(USA Today) -- He flew high with Hawkman, stormed the battlefield with Sgt. Rock, and along the way Joe Kubert's art and comics work inspired a whole generation of creators, including those in his own family.
The award-winning illustrator and founder of New Jersey's The Kubert School died Sunday at the age of 85, his son David confirmed to the Newark Star-Ledger and DC Comics announced.
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"Reliable source confirms that Joe Kubert had been in hospital and has passed away. So sorry to hear this. A great artist and a great man," Watchmen artist Dave Gibbons stated via Twitter on Sunday.
Born in Poland, Joe Kubert moved to Brooklyn, N.Y., with his family when he was an infant and fell in love with drawing and cartooning at an early age. He started working in comics in the early 1940s, and found a home at DC Comics where he fostered close ties for the rest of his life.
He began drawing Hawkman in issues of Flash Comics in 1942, and in the 1950s he illustrated the adventures of the prehistoric hero Tor, worked on the war comic G.I. Combat and co-created Sgt. Frank Rock, the hard-nosed World War II leader of Easy Company who has proven a staple in comic culture since his debut in 1959.
In the late 1960s and '70s, Kubert worked as a director of publications at DC but still found the time to illustrate Tarzan comics for the publisher.
A father of five, Kubert also found it important to teach young artists. With wife Muriel (who died of breast cancer in 2008), he founded The Joe Kubert School of Cartoon and Graphic Art in Dover, N.J., in 1976. Alumni of the school include Amanda Conner, Shane Davis, Dave Dorman, Alex Maleev and Rags Morales.
Two of Kubert's sons attended the school, are now on the faculty and have become popular artists in their own right over the years. Adam Kubert drew issues of Ultimate X-Men and Action Comics, among others - he teamed with his father for a serialized Sgt. Rock story in DC's Wednesday Comics in 2009 - and Andy Kubert illustrated Neil Gaiman's Marvel 1602 and the DC event series Flashpoint.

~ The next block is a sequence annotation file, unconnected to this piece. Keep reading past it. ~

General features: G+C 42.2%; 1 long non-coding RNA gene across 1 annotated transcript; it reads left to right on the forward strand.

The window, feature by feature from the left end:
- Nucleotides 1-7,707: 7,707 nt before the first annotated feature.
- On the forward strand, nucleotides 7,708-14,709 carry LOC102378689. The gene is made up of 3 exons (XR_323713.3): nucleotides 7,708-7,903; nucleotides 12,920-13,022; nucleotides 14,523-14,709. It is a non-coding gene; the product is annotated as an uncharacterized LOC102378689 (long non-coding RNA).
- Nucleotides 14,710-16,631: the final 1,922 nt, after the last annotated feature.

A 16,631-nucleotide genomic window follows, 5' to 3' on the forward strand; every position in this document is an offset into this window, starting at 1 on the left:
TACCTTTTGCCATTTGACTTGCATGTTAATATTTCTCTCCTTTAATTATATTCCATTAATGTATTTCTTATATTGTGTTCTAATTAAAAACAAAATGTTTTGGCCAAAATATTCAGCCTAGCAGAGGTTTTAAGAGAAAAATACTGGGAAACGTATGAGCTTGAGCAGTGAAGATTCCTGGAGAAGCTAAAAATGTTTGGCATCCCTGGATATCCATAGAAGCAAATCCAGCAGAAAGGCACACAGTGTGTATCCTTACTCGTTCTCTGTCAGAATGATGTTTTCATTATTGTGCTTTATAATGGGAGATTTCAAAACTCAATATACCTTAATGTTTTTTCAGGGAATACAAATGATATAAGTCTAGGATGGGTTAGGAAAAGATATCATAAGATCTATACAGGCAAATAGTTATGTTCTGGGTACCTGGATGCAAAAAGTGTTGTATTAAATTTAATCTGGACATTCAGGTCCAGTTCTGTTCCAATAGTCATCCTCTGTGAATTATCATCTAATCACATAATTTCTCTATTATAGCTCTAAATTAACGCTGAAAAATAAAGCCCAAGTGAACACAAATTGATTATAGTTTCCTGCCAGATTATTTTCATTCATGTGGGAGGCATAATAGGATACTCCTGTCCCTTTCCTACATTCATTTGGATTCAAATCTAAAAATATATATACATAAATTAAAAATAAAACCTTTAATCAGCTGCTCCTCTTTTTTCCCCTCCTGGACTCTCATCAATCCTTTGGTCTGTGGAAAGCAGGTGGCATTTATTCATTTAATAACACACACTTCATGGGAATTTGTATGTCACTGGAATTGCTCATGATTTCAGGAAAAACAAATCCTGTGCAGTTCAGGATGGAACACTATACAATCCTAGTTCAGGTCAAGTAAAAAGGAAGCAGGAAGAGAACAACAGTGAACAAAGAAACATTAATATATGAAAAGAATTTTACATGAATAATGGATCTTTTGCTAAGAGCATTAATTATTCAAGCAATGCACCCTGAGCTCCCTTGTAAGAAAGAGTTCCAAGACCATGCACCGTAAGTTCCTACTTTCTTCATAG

"We are saddened to learn of the death of our colleague and friend Joe Kubert. An absolute legend in the industry, his legacy will live on through his remarkable talent, with his sons and with the many artists who have passed through the storied halls of his celebrated school," read a DC Comics statement.
"An important member of the DC Comics family, Joe made an indelible mark on the entire DC Comics universe including his renowned and award-winning work on iconic characters such as Sgt. Rock, Enemy Ace, Hawkman and most recently Nite Owl. We are so honored to have worked side-by-side with such an unforgettable force in both comics and in life."
Kubert became a trending topic on Twitter Sunday night with the news of his death, and several comic creators used social media to pay tribute.
"RIP Joe Kubert. My first comic ever was an issue of Tarzan he illustrated back when I was just a kid and read comics at the barbershop," said DC co-publisher and artist Jim Lee.
"One of the nicest things ever was having Joe Kubert do a Winter Soldier cover," writer Ed Brubaker tweeted. "Tried to convince him to do an issue. #RIPJoeKubert"
"I have many artists I love, I have one artist that's my favorite," said writer Gail Simone. "Rest in peace to Joe Kubert, maker of heroes."
"I loved Joe Kubert as a kid, and dammit, he was still doing vital work. We should all follow his example," artist/writer Cully Hamner said.
In addition to the Before Watchman:Nite Owl series, which currently features Joe Kubert as inker and son Andy as primary artist, the late creator's work will be seen posthumously as well in Joe Kubert Presents, a miniseries from DC debuting Oct. 31 with an all-new Hawkman story he wrote and illustrated.
"I've been given the privilege to design the kind of comic book that I would enjoy reading and one in which I'd like to participate. This is it. I'll be doing Hawkman, Spit, The Redeemer, Sgt. Rock and The Biker in this 6-issue anthology," Kubert told the official DC blog in July. "I had a blast doing it. I hope it blows you away."